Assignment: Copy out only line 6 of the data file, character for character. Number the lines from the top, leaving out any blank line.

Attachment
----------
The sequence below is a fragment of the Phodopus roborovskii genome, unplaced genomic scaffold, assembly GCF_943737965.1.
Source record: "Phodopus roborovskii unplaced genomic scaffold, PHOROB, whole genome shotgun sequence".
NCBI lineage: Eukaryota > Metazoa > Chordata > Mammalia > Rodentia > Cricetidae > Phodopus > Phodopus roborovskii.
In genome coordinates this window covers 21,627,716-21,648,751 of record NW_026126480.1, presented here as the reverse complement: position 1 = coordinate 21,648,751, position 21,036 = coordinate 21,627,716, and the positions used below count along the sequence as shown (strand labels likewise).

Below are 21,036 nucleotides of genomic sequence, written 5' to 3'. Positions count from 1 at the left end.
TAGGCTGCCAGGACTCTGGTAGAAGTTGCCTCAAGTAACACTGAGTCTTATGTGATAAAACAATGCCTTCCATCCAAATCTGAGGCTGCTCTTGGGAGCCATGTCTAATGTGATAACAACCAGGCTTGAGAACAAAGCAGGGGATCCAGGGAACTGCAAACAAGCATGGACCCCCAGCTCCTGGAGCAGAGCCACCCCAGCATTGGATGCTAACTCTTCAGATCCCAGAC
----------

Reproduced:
TAGGCTGCCAGGACTCTGGTAGAAGTTGCCTCAAGTAACACTGAGTCTTATGTGATAAAACAATGCCTTCCATCCAAATCTGAGGCTGCTCTTGGGAGCCATGTCTAATGTGATAACAACCAGGCTTGAGAACAAAGCAGGGGATCCAGGGAACTGCAAACAAGCATGGACCCCCAGCTCCTGGAGCAGAGCCACCCCAGCATTGGATGCTAACTCTTCAGATCCCAGAC